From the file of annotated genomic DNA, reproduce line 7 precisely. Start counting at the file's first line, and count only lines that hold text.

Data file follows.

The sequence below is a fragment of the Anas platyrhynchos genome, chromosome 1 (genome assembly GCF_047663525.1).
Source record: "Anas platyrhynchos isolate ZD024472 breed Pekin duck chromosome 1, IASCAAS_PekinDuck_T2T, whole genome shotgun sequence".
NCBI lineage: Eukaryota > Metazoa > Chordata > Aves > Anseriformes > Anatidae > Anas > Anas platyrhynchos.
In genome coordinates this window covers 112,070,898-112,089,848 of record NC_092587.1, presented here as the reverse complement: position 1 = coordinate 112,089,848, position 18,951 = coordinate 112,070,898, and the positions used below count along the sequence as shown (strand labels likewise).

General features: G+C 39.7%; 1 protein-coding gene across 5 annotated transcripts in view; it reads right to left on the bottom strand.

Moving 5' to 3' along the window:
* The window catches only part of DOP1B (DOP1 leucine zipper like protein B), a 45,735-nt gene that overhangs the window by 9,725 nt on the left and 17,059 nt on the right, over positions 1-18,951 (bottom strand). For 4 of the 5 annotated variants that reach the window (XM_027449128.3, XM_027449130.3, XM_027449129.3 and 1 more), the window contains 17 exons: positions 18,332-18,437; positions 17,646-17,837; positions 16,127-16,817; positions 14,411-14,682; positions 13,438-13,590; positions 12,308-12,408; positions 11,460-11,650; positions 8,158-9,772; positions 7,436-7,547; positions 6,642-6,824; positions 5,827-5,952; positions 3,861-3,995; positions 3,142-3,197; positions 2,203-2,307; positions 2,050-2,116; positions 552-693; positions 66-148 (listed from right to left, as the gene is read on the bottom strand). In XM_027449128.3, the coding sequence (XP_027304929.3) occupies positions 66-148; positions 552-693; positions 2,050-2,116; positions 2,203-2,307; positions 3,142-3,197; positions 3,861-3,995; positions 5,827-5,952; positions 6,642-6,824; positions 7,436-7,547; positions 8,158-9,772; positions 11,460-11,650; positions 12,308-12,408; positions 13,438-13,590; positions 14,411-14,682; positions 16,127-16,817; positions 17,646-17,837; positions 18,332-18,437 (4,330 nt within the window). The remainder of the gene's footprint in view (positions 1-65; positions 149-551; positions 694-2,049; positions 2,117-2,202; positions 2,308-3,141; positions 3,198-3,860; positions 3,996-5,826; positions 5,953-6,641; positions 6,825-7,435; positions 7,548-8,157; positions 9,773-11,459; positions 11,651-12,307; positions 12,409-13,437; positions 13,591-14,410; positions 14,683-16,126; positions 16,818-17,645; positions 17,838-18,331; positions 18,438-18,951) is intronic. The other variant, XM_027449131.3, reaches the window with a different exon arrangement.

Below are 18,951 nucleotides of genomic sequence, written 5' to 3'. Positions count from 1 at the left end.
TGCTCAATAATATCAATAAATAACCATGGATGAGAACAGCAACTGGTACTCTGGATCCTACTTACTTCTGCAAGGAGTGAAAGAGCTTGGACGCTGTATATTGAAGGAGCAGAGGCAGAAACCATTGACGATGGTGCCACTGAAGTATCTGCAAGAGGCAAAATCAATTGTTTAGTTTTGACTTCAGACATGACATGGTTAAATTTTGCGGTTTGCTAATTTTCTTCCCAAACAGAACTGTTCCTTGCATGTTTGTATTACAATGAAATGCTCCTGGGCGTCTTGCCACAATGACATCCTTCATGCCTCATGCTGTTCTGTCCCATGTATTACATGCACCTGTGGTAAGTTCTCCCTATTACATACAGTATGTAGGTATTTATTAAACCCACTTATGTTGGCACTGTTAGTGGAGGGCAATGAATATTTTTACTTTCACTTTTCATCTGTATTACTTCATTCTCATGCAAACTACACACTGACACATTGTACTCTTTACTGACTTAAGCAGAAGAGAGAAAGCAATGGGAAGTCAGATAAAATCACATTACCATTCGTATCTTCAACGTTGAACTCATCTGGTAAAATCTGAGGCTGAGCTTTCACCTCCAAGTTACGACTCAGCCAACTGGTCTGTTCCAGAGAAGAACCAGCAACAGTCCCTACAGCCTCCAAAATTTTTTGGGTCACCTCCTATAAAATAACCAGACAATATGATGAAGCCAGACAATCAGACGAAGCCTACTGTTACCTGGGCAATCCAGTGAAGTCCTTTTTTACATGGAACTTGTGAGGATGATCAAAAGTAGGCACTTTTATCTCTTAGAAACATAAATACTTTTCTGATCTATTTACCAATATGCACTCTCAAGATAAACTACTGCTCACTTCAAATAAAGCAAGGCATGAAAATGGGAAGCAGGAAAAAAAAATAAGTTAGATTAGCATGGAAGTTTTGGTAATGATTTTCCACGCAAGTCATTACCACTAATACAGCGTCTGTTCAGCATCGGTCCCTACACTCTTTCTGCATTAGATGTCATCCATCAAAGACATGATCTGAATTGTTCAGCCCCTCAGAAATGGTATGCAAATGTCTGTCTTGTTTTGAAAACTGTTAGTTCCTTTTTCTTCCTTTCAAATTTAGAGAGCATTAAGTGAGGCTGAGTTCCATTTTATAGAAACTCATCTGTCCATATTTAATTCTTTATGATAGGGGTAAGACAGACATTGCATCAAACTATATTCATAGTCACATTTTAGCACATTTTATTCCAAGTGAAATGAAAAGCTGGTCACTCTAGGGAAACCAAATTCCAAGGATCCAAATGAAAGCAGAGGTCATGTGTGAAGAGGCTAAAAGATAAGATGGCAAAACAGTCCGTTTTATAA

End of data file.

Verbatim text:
* The window catches only part of DOP1B (DOP1 leucine zipper like protein B), a 45,735-nt gene that overhangs the window by 9,725 nt on the left and 17,059 nt on the right, over positions 1-18,951 (bottom strand). For 4 of the 5 annotated variants that reach the window (XM_027449128.3, XM_027449130.3, XM_027449129.3 and 1 more), the window contains 17 exons: positions 18,332-18,437; positions 17,646-17,837; positions 16,127-16,817; positions 14,411-14,682; positions 13,438-13,590; positions 12,308-12,408; positions 11,460-11,650; positions 8,158-9,772; positions 7,436-7,547; positions 6,642-6,824; positions 5,827-5,952; positions 3,861-3,995; positions 3,142-3,197; positions 2,203-2,307; positions 2,050-2,116; positions 552-693; positions 66-148 (listed from right to left, as the gene is read on the bottom strand). In XM_027449128.3, the coding sequence (XP_027304929.3) occupies positions 66-148; positions 552-693; positions 2,050-2,116; positions 2,203-2,307; positions 3,142-3,197; positions 3,861-3,995; positions 5,827-5,952; positions 6,642-6,824; positions 7,436-7,547; positions 8,158-9,772; positions 11,460-11,650; positions 12,308-12,408; positions 13,438-13,590; positions 14,411-14,682; positions 16,127-16,817; positions 17,646-17,837; positions 18,332-18,437 (4,330 nt within the window). The remainder of the gene's footprint in view (positions 1-65; positions 149-551; positions 694-2,049; positions 2,117-2,202; positions 2,308-3,141; positions 3,198-3,860; positions 3,996-5,826; positions 5,953-6,641; positions 6,825-7,435; positions 7,548-8,157; positions 9,773-11,459; positions 11,651-12,307; positions 12,409-13,437; positions 13,591-14,410; positions 14,683-16,126; positions 16,818-17,645; positions 17,838-18,331; positions 18,438-18,951) is intronic. The other variant, XM_027449131.3, reaches the window with a different exon arrangement.